Master of Science

Date Completed: January 2007

Study and Implementation of IEEE 802.11 Physical Layer Model in YANS (Future NS-3) Network Simulator

Abstract:
Due to known difficulties of researchers in the networking domain regarding experimentation of their ideas in actual networks, network simulators have become indispensable tools for investigating and validating various ideas in all layers of the network. However, most of the wireless network researchers are not completely familiar with the implications of the assumptions they make for the physical layer in their scenarios. For the sake of building the case for a good simulator, it will be demonstrated that unknown assumptions might lead to wrong conclusions about the performance of the protocols under examination.

Having a feature-rich IEEE 802.11 Physical and MAC in a network simulator, which has more chance to be a realistic model, is of paramount interest to both Digital Communications researchers and Networking researchers. This thesis is an effort to study, design and implement a near-realistic IEEE 802.11a physical layer model, with all the phenomena associated with this layer.

YANS network simulator, a product of INRIA-Plan├Ęte group and father of the future NS-3 network simulator, is the simulator whose Physical layer is the basis of this thesis work. The implementation choices have been made based on the original architecture and with the intention of causing as little disturbance as possible to the original mechanics of the simulator.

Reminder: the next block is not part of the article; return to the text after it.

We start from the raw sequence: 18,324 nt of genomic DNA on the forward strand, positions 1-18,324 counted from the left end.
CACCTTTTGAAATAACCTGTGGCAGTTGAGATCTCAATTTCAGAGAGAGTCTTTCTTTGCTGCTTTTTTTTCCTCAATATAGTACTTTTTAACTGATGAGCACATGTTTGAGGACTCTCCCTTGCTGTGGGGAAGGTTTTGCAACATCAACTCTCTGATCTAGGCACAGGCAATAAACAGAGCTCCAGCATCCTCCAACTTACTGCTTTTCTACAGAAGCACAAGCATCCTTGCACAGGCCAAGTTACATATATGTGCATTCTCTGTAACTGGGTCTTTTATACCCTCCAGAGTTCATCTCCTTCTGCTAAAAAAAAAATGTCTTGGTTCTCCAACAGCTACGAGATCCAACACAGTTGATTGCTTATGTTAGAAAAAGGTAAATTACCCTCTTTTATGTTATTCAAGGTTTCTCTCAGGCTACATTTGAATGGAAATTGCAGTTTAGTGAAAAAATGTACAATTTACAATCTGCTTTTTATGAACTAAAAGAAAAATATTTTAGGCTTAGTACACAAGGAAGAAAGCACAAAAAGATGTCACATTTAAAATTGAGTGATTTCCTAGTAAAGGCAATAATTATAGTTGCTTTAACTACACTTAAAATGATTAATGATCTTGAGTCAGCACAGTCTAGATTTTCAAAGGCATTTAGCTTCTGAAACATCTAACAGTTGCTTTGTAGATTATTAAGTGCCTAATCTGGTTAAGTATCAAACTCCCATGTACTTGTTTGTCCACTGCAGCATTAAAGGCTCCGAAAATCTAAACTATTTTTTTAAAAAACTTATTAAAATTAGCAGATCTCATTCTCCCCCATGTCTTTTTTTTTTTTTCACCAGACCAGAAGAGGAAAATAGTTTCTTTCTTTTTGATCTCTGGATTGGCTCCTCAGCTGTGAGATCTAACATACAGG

As the principle objective, this thesis examines what it takes to have a feature-rich physical layer model, and then as the secondary goal, how these concepts could be implemented in the network simulator. Not all the explored concepts are part of the IEEE 802.11a standard, like the propagation models; nonetheless, they play a key role in having a realistic, and working, implementation.

We present the related concepts and implementation choices, where applicable, in a step-by-step approach within this thesis. Different propagation models, i.e., large-scale path loss models and fading, bit error rate calculation formulas depending on the type of modulation used and the specific channel type under examination, forward error correction mechanism employed in IEEE 802.11a and related issues, influence of Viterbi decoder on the bit error rate and, finally, bit error distribution models are the major issues elaborated in this work.

As a future work, it is envisaged to validate the results of IEEE 802.11 simulations with experiments done in ORBIT and/or Emulab testbeds. The intention of this work would be measurement-based validation of our models, by finding a set of physical layer configurations, based on which, a strong correlation between simulation and experimentation could be achieved.

Please Click Here to download my MSc thesis in PDF format.

Please Click Here to download the presentation file in PDF format.

Here is an interim Report of my MSc thesis, with a focus on implementation issues, from early November 2006.

 

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